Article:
Up Close With The Urwerk UR-105M “Iron Knight” (With Live Photos And Price)

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Earlier this year Urwerk unveiled the UR-105M, the successor to the landmark watch that put Urwerk on the horological map. Featuring the signature satellite disc display, the UR-105M adds a new case construction and additional features like cylindrical constant seconds to the brand’s entry-level timepiece.

Back in 2003 the then obscure duo behind Urwerk, Felix Baumgartner and Martin Frei, introduced the watch that made the brand famous, the UR-103. Though it featured a wandering hours type time display that had used before, even in pocket watches, the 103 was strikingly different because of its avant-garde case and form. The 103 immediately made Urwerk one of the pioneers of avant-garde independent watchmaker. And now the 103’s successor has arrived, in the form of the UR-105M. Visually the UR-105M is a major departure from its predecessor. The shape of the case is angular and aggressive, echoing the styling of the top of the line UR-210. The construction of the case, however, is similar to that of the UR-110, comprising a front plate secured to a titanium case via six bolts.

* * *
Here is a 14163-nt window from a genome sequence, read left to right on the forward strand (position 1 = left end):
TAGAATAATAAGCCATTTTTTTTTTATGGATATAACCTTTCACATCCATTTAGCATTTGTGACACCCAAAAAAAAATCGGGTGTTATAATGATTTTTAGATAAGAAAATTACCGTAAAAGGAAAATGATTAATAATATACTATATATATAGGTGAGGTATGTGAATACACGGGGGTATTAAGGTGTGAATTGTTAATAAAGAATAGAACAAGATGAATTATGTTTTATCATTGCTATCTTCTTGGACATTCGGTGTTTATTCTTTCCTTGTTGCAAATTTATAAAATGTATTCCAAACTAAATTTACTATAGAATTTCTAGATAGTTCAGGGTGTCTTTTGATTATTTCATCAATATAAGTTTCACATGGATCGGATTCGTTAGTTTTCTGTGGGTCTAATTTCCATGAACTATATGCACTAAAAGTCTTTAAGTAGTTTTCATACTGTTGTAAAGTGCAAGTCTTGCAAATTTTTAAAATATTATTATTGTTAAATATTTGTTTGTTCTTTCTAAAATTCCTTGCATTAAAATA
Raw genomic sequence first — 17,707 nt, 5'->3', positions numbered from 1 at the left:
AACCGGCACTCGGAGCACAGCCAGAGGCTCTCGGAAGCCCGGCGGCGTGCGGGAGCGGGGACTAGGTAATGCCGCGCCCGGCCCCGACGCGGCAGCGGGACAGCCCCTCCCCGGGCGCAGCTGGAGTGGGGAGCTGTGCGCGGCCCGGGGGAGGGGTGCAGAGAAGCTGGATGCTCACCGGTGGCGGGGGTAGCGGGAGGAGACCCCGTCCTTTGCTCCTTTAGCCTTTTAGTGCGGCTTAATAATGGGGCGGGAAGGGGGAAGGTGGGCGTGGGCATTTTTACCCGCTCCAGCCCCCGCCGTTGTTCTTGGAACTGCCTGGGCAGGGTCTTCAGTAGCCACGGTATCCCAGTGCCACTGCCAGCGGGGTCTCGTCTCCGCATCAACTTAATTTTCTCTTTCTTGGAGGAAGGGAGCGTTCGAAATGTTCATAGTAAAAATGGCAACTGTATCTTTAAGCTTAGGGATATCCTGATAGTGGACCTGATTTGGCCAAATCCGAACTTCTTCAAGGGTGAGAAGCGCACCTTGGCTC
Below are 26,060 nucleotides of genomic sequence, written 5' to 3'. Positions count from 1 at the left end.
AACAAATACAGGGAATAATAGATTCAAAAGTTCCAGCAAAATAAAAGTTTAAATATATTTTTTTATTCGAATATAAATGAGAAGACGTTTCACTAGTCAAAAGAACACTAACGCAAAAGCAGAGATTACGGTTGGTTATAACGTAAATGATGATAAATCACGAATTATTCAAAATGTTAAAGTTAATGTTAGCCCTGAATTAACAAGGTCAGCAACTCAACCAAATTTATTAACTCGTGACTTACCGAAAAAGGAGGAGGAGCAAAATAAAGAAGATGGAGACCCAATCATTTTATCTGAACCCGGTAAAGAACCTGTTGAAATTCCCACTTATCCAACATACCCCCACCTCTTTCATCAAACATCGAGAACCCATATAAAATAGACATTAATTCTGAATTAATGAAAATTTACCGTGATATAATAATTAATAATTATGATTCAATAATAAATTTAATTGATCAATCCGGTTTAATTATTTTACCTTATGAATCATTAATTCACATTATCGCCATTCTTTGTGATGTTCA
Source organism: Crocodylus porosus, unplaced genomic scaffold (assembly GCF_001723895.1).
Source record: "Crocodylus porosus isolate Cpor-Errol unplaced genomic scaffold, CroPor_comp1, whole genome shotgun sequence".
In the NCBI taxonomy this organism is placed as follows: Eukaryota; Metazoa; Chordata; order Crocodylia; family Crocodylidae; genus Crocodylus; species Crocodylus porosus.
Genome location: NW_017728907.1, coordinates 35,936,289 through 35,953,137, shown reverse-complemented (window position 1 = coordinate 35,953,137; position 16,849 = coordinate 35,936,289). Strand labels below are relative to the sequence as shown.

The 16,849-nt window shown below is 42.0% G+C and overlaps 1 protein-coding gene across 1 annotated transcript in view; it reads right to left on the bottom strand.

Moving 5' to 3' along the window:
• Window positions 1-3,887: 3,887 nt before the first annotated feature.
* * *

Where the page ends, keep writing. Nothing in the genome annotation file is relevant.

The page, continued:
Shown here with a steel front plate is the UR-105M “Iron Knight”; the model is also available with a AlTiN coated front plate as the “Dark Knight”. Thick, with well defined and bevelled edges, the front plate adds presence and heft to the watch. Notably, the bevels are not polished as is convention, instead have a brushed finish, which suits the overall aesthetic.

The UR-105M keeps the wandering hours display first used on the 103, but with a large sapphire crystal revealing most of it. However, the satellite discs are mostly hidden beneath a large canopy in black polyether ether ketone (PEEK), a lightweight, corrosion resistant plastic. Many would prefer the satellite display to be revealed in its full glory; it would not be surprising if that happened somewhere down the line.

Though the time display is similar, the manual-wind movement has added features, namely a constant seconds and power reserve display on the side of the case. 

And the case back has the control board found on all Urwerk watches. This has a power reserve display (identical to the one on the case side), an service indicator to point out when an overhaul is due, plus a timing screw to adjust the rate of the watch.  Beneath the complex mechanism for the time display and added functions, the base movement is the robust and reliable Peseux 7001, just like in the 103. It is manually-wound, with an enormous and beautifully machined crown for winding.

Being the entry-level Urwerk model, the UR-105M retails for about half the UR-210. The steel “Iron Knight” costs 57,000 Swiss francs (~US$64,600), while the AlTiN “Dark Knight” is 62,000 Swiss francs (~US$70,300).

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